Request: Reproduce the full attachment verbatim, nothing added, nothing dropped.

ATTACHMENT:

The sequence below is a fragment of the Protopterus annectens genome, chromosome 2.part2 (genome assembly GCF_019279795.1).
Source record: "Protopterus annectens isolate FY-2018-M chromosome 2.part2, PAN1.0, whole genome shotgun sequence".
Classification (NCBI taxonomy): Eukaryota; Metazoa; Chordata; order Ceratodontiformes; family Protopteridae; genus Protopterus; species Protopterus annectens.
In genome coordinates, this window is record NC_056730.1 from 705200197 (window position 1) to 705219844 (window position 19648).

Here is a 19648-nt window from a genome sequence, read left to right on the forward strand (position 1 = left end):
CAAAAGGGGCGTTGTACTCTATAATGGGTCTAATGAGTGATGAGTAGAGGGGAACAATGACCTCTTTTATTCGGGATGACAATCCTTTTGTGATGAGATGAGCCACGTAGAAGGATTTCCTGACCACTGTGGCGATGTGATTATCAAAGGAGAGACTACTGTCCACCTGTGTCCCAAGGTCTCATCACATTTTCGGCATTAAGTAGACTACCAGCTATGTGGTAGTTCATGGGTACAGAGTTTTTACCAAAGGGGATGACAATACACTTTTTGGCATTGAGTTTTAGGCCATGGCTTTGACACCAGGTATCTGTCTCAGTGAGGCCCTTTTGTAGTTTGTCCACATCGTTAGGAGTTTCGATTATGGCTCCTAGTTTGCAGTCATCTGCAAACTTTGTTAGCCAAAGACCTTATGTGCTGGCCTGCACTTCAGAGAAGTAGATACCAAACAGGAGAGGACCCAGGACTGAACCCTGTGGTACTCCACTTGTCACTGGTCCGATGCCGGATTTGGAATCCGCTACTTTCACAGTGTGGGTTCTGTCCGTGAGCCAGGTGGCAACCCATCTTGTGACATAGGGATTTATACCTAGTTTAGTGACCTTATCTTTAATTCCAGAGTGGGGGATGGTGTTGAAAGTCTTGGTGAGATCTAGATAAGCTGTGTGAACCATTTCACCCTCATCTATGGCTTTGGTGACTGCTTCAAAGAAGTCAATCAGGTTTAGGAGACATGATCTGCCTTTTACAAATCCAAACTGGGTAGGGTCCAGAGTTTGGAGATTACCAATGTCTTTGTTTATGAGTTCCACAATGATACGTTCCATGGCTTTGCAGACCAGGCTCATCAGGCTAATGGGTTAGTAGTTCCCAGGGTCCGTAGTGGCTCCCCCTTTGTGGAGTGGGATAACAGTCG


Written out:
The sequence below is a fragment of the Protopterus annectens genome, chromosome 2.part2 (genome assembly GCF_019279795.1).
Source record: "Protopterus annectens isolate FY-2018-M chromosome 2.part2, PAN1.0, whole genome shotgun sequence".
Classification (NCBI taxonomy): Eukaryota; Metazoa; Chordata; order Ceratodontiformes; family Protopteridae; genus Protopterus; species Protopterus annectens.
In genome coordinates, this window is record NC_056730.1 from 705200197 (window position 1) to 705219844 (window position 19648).

Here is a 19648-nt window from a genome sequence, read left to right on the forward strand (position 1 = left end):
CAAAAGGGGCGTTGTACTCTATAATGGGTCTAATGAGTGATGAGTAGAGGGGAACAATGACCTCTTTTATTCGGGATGACAATCCTTTTGTGATGAGATGAGCCACGTAGAAGGATTTCCTGACCACTGTGGCGATGTGATTATCAAAGGAGAGACTACTGTCCACCTGTGTCCCAAGGTCTCATCACATTTTCGGCATTAAGTAGACTACCAGCTATGTGGTAGTTCATGGGTACAGAGTTTTTACCAAAGGGGATGACAATACACTTTTTGGCATTGAGTTTTAGGCCATGGCTTTGACACCAGGTATCTGTCTCAGTGAGGCCCTTTTGTAGTTTGTCCACATCGTTAGGAGTTTCGATTATGGCTCCTAGTTTGCAGTCATCTGCAAACTTTGTTAGCCAAAGACCTTATGTGCTGGCCTGCACTTCAGAGAAGTAGATACCAAACAGGAGAGGACCCAGGACTGAACCCTGTGGTACTCCACTTGTCACTGGTCCGATGCCGGATTTGGAATCCGCTACTTTCACAGTGTGGGTTCTGTCCGTGAGCCAGGTGGCAACCCATCTTGTGACATAGGGATTTATACCTAGTTTAGTGACCTTATCTTTAATTCCAGAGTGGGGGATGGTGTTGAAAGTCTTGGTGAGATCTAGATAAGCTGTGTGAACCATTTCACCCTCATCTATGGCTTTGGTGACTGCTTCAAAGAAGTCAATCAGGTTTAGGAGACATGATCTGCCTTTTACAAATCCAAACTGGGTAGGGTCCAGAGTTTGGAGATTACCAATGTCTTTGTTTATGAGTTCCACAATGATACGTTCCATGGCTTTGCAGACCAGGCTCATCAGGCTAATGGGTTAGTAGTTCCCAGGGTCCGTAGTGGCTCCCCCTTTGTGGAGTGGGATAACAGTCG